Studying for the LSAT actually changes the microscopic structure of the brain, physically strengthening connections between brain areas key to reasoning.
“A lot of people still believe that you are either smart or you are not, and sure, you can practice for a test, but you are not fundamentally changing your brain,” says senior author Silvia Bunge, associate professor in the department of psychology and the Helen Wills Neuroscience Institute at University of California, Berkeley.
“Our research provides a more positive message. How you perform on one of these tests is not necessarily predictive of your future success, it merely reflects your prior history of cognitive engagement, and potentially how prepared you are at this time to enter a graduate program or a law school, as opposed to how prepared you could ever be.”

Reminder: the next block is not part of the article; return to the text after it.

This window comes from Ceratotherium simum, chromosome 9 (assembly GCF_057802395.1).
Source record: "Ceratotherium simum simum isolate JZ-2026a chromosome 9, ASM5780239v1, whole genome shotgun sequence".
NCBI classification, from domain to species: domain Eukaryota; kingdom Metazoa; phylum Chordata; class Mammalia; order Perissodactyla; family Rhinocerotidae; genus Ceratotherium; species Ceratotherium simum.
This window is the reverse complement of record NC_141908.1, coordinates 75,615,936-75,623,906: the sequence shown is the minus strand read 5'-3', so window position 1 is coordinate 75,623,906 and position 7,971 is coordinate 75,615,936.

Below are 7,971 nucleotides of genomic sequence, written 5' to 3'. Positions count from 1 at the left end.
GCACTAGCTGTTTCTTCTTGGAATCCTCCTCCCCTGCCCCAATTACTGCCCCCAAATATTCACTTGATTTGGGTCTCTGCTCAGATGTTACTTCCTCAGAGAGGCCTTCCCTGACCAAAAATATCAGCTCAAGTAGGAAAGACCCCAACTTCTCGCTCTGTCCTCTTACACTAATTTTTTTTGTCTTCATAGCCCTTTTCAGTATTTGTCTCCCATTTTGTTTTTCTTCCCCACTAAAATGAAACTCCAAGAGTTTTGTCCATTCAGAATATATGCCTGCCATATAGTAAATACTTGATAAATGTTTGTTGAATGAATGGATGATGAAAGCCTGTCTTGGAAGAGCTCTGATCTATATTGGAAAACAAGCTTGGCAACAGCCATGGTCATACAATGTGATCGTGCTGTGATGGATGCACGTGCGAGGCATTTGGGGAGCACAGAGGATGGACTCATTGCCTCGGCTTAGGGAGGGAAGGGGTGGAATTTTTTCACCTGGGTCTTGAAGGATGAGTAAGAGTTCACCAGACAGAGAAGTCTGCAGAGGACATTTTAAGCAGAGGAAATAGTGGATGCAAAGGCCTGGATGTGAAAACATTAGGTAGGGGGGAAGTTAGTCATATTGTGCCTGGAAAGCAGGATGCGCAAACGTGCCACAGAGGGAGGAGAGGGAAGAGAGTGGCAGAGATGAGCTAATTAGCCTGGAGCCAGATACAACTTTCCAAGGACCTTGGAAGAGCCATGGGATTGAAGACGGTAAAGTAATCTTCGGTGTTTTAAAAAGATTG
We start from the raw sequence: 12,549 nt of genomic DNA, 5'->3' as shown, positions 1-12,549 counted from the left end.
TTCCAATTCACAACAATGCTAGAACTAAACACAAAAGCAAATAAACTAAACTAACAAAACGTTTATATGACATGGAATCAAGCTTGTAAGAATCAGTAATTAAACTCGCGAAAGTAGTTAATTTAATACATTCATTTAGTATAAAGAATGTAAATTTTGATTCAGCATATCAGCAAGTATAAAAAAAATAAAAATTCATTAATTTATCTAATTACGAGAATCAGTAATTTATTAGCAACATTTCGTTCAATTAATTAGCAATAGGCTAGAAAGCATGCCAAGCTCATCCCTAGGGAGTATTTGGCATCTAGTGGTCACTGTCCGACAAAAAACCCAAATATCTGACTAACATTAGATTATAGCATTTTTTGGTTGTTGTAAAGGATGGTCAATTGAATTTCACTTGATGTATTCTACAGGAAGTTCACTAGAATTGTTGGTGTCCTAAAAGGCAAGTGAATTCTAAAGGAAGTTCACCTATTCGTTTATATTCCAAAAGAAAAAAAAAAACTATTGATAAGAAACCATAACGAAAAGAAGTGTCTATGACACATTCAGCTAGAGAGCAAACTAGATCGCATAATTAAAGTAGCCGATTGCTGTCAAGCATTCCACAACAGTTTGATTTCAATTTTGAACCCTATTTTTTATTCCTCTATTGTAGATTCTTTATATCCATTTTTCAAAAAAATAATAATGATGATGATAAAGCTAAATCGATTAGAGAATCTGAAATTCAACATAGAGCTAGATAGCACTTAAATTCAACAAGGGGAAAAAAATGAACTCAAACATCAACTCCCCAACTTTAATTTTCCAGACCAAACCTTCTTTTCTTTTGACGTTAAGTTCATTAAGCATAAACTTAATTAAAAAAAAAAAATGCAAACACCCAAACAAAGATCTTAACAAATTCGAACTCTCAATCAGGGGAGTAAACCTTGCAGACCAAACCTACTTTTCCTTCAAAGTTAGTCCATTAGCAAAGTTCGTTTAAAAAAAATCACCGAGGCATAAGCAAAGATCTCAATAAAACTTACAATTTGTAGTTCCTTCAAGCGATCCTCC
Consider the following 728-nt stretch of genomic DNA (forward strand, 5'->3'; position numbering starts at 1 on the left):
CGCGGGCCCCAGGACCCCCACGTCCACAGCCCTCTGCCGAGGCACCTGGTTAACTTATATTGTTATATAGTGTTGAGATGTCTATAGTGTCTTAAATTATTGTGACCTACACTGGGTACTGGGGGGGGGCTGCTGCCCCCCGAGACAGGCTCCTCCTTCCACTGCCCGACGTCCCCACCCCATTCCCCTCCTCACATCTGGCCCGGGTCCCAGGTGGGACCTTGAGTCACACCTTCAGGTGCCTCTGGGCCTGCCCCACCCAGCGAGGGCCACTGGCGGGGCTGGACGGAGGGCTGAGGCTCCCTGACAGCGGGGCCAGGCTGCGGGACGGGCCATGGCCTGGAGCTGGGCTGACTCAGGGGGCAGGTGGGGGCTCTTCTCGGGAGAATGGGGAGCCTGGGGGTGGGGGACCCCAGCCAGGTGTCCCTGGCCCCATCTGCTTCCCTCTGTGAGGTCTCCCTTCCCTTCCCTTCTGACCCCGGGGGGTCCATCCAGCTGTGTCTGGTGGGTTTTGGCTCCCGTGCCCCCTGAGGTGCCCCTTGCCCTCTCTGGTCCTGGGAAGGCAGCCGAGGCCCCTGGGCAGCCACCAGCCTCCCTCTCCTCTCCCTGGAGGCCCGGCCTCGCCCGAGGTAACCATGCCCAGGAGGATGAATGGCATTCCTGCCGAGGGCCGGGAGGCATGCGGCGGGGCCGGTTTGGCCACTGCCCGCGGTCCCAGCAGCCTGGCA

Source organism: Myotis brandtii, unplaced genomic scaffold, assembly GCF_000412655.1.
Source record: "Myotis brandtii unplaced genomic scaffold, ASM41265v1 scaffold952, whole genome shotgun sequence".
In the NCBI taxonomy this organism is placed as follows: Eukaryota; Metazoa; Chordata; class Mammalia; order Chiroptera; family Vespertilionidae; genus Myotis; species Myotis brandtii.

Full story at Futurity.
More research news from top universities.
Photo credit: Fotolia